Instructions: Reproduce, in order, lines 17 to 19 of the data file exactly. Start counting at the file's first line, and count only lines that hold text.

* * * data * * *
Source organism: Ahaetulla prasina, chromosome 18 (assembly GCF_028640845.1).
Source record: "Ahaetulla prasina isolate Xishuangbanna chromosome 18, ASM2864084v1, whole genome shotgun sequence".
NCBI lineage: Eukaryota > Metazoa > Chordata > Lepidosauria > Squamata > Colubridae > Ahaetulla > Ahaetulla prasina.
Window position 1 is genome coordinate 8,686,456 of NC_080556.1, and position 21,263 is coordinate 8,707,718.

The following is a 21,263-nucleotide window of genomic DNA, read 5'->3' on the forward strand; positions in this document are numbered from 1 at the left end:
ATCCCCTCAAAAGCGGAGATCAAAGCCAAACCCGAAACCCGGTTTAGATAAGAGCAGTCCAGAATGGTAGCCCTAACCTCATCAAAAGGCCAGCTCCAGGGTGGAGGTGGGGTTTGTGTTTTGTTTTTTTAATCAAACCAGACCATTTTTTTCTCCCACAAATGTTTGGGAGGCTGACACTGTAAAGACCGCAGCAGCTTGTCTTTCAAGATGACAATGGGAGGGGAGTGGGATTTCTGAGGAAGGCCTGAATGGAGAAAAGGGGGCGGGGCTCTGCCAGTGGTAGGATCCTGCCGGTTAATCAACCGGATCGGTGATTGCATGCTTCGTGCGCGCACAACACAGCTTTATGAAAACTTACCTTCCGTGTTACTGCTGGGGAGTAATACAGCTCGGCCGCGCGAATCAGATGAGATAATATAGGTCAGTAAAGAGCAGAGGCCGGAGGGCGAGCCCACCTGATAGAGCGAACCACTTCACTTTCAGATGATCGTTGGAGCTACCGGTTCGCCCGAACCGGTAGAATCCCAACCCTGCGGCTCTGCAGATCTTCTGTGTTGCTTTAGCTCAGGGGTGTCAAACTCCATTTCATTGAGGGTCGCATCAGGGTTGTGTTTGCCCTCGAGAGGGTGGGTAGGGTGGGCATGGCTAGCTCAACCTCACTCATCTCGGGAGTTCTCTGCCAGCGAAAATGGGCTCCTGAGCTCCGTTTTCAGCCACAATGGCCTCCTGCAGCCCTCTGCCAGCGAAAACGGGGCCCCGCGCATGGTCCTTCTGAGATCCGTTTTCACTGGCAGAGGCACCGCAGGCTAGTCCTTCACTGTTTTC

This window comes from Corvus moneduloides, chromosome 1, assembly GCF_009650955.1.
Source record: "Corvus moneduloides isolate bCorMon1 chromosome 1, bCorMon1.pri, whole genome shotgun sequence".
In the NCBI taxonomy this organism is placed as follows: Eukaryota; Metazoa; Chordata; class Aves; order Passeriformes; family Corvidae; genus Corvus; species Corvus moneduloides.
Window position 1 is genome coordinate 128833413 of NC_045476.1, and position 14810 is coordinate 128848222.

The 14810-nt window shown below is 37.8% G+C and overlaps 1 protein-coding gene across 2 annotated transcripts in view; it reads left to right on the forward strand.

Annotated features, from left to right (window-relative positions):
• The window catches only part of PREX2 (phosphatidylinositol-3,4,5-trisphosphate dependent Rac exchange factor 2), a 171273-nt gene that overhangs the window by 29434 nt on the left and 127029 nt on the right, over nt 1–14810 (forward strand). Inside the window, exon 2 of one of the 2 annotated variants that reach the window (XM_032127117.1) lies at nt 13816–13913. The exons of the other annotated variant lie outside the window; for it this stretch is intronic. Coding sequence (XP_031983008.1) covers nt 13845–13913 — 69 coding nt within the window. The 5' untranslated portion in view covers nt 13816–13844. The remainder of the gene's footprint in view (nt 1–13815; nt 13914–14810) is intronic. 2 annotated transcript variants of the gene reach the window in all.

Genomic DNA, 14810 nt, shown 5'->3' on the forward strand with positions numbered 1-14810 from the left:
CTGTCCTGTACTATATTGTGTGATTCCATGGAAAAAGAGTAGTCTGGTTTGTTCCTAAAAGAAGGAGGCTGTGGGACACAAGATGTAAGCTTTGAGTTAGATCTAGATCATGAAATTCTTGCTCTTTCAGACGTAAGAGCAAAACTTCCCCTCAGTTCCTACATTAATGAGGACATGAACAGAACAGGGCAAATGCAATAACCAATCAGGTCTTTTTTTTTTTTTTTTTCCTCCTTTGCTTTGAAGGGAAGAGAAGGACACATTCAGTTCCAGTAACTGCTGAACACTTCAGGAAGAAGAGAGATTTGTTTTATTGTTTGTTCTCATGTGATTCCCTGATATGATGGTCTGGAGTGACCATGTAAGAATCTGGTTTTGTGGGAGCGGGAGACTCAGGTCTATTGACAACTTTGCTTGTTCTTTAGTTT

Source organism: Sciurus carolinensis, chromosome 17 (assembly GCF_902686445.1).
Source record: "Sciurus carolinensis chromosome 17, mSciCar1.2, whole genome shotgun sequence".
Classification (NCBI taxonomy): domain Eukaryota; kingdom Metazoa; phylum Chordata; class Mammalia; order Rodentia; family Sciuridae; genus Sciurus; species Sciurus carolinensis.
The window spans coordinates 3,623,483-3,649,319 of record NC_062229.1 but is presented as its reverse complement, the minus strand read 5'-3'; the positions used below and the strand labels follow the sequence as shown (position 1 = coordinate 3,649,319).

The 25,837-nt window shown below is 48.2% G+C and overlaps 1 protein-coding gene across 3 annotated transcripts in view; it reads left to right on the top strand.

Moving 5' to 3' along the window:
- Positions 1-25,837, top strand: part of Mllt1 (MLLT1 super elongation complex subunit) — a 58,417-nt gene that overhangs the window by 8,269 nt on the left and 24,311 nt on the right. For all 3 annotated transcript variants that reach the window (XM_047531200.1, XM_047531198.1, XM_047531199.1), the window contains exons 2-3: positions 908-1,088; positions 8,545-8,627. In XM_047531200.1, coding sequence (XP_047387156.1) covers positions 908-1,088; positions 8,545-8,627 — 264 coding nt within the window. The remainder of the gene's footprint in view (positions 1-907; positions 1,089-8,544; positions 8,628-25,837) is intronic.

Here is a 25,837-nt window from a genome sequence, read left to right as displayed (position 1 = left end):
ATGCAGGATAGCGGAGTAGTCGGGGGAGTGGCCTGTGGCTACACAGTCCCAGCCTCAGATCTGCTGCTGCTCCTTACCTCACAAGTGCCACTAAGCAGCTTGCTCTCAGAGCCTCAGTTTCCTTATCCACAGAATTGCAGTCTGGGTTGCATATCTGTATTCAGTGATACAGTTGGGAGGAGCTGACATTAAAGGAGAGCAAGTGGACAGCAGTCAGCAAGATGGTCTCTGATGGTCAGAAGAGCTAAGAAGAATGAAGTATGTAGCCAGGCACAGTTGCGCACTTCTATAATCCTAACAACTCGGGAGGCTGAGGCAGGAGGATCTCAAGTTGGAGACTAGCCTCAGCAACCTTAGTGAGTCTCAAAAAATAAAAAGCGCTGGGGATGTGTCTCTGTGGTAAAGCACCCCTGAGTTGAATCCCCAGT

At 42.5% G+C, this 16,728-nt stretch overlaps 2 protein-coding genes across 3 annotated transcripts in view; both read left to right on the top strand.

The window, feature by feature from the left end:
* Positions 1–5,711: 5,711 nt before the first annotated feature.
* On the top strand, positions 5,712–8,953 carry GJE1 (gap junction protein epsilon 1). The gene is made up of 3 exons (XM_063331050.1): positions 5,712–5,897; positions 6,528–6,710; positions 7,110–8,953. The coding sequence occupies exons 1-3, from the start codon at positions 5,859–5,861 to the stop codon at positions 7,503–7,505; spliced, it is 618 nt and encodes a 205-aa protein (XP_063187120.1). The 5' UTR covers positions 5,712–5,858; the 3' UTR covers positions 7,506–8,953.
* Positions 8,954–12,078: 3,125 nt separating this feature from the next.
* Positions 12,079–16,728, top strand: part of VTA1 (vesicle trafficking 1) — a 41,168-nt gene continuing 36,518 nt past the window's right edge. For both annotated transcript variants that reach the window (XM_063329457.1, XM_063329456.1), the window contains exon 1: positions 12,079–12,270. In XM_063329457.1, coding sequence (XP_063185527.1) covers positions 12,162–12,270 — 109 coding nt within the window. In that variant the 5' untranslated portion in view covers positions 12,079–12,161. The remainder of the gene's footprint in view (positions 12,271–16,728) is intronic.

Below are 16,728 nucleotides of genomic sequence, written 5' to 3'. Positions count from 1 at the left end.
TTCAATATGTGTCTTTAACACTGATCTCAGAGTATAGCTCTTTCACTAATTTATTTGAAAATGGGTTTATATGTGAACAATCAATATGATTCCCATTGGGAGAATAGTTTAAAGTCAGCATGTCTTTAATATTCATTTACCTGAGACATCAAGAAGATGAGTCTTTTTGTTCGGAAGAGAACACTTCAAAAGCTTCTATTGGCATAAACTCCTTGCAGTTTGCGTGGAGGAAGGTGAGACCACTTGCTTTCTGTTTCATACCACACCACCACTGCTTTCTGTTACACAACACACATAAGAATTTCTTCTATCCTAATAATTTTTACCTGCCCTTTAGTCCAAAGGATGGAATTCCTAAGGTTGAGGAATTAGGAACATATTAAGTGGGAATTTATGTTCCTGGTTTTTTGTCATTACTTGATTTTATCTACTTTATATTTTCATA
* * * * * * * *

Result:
Source record: "Sciurus carolinensis chromosome 17, mSciCar1.2, whole genome shotgun sequence".
Classification (NCBI taxonomy): domain Eukaryota; kingdom Metazoa; phylum Chordata; class Mammalia; order Rodentia; family Sciuridae; genus Sciurus; species Sciurus carolinensis.
The window spans coordinates 3,623,483-3,649,319 of record NC_062229.1 but is presented as its reverse complement, the minus strand read 5'-3'; the positions used below and the strand labels follow the sequence as shown (position 1 = coordinate 3,649,319).